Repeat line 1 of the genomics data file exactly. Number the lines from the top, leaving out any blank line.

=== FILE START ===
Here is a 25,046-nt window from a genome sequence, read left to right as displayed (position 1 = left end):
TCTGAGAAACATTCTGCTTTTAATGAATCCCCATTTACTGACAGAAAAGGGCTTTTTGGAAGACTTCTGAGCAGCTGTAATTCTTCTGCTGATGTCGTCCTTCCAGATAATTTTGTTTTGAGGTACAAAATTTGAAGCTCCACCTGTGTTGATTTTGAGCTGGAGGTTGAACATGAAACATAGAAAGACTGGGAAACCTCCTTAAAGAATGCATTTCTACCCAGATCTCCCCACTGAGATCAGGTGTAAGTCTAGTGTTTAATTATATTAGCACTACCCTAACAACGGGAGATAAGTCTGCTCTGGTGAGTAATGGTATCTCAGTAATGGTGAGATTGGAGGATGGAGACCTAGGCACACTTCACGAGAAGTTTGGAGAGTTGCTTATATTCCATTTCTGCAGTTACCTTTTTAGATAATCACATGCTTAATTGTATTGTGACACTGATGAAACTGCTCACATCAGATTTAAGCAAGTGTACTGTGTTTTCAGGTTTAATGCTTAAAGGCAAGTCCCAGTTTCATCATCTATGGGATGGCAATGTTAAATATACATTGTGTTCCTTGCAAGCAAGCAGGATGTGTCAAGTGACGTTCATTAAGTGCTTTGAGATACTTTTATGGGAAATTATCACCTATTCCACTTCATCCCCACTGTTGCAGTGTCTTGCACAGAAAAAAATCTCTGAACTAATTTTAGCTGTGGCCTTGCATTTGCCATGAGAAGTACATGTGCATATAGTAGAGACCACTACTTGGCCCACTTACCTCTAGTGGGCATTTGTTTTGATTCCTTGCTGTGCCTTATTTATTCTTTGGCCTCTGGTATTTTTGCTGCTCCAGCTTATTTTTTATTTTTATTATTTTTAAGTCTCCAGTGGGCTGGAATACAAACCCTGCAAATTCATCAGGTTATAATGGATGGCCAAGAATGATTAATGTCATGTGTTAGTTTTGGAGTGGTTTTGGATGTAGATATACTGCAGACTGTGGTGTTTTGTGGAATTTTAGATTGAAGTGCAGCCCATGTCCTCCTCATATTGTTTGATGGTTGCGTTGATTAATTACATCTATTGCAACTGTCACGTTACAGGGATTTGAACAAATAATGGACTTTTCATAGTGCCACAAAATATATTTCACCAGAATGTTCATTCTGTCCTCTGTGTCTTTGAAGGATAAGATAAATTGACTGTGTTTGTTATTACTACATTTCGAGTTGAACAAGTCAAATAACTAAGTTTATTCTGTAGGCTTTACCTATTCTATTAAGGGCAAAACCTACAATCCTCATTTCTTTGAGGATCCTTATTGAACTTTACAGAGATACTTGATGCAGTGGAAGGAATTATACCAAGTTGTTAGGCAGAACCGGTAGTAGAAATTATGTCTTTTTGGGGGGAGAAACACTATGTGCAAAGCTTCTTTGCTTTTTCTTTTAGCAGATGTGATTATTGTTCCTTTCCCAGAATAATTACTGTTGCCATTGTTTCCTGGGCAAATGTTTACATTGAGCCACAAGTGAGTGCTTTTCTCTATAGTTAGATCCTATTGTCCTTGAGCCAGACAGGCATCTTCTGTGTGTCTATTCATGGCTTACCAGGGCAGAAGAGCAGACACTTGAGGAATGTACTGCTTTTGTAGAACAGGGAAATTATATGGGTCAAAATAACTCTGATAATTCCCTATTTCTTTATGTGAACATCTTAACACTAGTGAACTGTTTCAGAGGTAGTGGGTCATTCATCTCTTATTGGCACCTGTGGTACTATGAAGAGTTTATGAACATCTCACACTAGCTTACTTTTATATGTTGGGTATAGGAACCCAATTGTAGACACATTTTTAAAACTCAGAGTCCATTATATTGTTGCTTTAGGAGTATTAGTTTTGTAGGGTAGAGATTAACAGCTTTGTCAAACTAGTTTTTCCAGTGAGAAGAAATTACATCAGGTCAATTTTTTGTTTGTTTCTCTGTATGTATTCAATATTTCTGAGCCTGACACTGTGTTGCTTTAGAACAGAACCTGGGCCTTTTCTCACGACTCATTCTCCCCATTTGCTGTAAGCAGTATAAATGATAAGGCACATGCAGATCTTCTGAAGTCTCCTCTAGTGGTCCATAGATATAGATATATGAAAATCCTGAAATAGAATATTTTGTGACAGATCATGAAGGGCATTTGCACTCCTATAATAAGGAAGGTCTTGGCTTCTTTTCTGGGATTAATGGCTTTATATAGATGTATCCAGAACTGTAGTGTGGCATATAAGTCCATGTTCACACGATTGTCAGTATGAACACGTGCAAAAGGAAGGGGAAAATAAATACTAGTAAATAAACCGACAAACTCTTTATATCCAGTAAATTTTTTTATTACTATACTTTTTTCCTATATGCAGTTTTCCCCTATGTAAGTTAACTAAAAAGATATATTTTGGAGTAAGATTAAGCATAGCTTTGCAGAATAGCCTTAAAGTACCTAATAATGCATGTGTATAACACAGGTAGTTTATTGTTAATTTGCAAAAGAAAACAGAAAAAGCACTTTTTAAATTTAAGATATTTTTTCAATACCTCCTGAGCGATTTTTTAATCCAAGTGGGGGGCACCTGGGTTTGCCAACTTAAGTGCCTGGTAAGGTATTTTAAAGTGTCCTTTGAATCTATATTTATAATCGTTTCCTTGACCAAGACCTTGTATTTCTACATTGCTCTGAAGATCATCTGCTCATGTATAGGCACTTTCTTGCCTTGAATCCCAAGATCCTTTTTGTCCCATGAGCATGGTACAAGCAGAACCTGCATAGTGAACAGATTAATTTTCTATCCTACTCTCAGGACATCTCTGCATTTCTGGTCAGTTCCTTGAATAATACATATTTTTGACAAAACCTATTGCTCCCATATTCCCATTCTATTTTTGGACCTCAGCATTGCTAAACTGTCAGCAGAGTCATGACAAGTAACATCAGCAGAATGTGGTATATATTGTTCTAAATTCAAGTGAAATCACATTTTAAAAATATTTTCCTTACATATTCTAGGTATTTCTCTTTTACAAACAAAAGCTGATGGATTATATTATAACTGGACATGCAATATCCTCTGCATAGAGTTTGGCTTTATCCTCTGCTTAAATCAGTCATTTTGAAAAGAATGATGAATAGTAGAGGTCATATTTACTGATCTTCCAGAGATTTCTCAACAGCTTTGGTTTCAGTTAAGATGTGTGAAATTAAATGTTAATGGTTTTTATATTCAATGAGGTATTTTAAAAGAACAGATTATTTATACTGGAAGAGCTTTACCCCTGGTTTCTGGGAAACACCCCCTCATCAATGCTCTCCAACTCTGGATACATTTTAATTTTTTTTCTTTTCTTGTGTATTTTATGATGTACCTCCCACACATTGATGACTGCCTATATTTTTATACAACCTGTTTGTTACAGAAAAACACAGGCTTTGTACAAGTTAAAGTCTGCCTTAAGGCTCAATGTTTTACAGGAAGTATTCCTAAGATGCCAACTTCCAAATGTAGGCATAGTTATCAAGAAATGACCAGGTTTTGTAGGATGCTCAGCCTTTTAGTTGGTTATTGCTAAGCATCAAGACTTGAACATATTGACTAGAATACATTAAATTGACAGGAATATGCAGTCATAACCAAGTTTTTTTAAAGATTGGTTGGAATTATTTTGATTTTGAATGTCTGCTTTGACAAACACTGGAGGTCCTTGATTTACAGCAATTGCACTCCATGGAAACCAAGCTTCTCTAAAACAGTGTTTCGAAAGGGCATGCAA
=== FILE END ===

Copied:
Here is a 25,046-nt window from a genome sequence, read left to right as displayed (position 1 = left end):